This is especially important in high-wind speed areas, where the lateral forces are significantly greater.

The reason for distributing wall bracing in accordance with the above is so that any tendency for a building to twist under wind load is minimised. The idea is to align the epicentre of the wind action as close as possible with the shear centre of the bracing system. The shear centre of the bracing system can best be defined as the centre of stiffness of the building, by taking into consideration the distribution and capacity of all bracing units in the plan.

In an ideal situation, if the wind epicentre aligns perfectly with the shear centre of the bracing system, no twisting of the building will occur and the building will flex in a straight line. If they are offset, the building will rotate and the displacement would be most greatly felt at any unbraced wall edge, which could lead to plasterboard cracking.


Rule 1: Even Distribution

Wall bracing shall initially be placed in the external walls and at the corners of the building wherever possible, with the remainder in internal walls. The total bracing capacity required in each direction should also be evenly distributed across the width as accurately as possible.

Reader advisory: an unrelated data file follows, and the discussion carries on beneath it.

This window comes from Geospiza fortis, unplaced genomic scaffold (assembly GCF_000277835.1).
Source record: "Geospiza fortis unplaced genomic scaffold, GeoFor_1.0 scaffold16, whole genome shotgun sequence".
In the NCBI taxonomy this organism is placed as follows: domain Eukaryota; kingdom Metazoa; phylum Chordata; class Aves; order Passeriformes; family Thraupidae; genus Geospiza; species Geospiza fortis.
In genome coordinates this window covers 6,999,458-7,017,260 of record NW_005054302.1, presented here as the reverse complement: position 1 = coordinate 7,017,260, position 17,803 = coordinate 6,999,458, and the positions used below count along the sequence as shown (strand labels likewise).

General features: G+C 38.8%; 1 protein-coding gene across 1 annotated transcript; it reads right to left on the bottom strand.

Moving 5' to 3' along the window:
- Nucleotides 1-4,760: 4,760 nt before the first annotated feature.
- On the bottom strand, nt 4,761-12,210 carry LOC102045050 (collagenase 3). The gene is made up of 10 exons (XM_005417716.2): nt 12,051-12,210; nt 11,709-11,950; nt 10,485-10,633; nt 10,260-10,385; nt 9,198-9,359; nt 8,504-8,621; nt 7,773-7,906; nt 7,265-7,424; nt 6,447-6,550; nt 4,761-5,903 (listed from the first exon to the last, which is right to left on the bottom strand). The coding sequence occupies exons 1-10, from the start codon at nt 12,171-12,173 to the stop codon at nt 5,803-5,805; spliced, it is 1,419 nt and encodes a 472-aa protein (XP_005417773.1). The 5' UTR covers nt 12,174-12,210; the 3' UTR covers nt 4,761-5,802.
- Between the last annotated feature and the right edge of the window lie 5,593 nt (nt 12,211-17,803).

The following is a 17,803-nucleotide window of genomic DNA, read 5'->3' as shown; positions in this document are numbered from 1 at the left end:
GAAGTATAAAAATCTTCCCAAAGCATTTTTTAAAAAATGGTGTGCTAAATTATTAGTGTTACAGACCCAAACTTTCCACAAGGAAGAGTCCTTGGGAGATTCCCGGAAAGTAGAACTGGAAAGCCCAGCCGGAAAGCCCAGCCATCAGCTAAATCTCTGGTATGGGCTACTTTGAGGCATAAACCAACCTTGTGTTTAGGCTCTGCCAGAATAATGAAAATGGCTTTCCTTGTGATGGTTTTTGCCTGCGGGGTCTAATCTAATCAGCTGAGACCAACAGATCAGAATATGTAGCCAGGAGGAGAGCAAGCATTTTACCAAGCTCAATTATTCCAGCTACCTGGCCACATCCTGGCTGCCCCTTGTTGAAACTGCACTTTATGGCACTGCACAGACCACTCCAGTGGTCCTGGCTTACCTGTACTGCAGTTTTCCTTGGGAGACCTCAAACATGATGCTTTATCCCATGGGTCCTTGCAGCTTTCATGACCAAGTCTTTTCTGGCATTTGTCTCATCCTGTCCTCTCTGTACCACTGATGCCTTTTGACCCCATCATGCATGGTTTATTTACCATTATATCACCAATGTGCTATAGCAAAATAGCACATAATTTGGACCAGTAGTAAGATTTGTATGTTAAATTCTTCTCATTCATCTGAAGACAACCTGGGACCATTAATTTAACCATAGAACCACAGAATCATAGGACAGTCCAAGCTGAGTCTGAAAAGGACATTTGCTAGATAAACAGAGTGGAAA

Rule 2: Area of Elevation Effect

The distribution of wall bracing should also consider the areas of elevation of each block, which have a proportional effect on the wind force applied to the building.

When it comes to distributing the wall bracing in the combined ground floor plan of the entire house (which includes both blocks), it is not a matter of simply distributing it evenly across the total width. The amount of wall bracing in the ground floor of the double-storey block should be proportionately higher than that in the single-storey section.

Rule 3: Bracing Wall Spacing

The final important point to highlight in regards to the distribution of wall bracing is the adherence of the maximum spacing limits between parallel bracing elements.
The spacing limits are to ensure that the strength and deflection of the ceiling diaphragm, normally plasterboard, is not exceeded/excessive. It is the ceiling diaphragm which transfers the wind load on the face of the building to the bracing walls on each side.

The deeper the ceiling diaphragm, the further apart the parallel lines of bracing can span (Figure 4). The steeper the roof pitch and the higher the wind speed, the less apart they can be.

The tables in Clause of AS 1684 clearly sets out these limits. Ultimately, the spacing cannot exceed 9 m – no matter what.

For a more in depth look at the transfer of wind forces throughout a building, I recommend reading GN Guidelines No.81.


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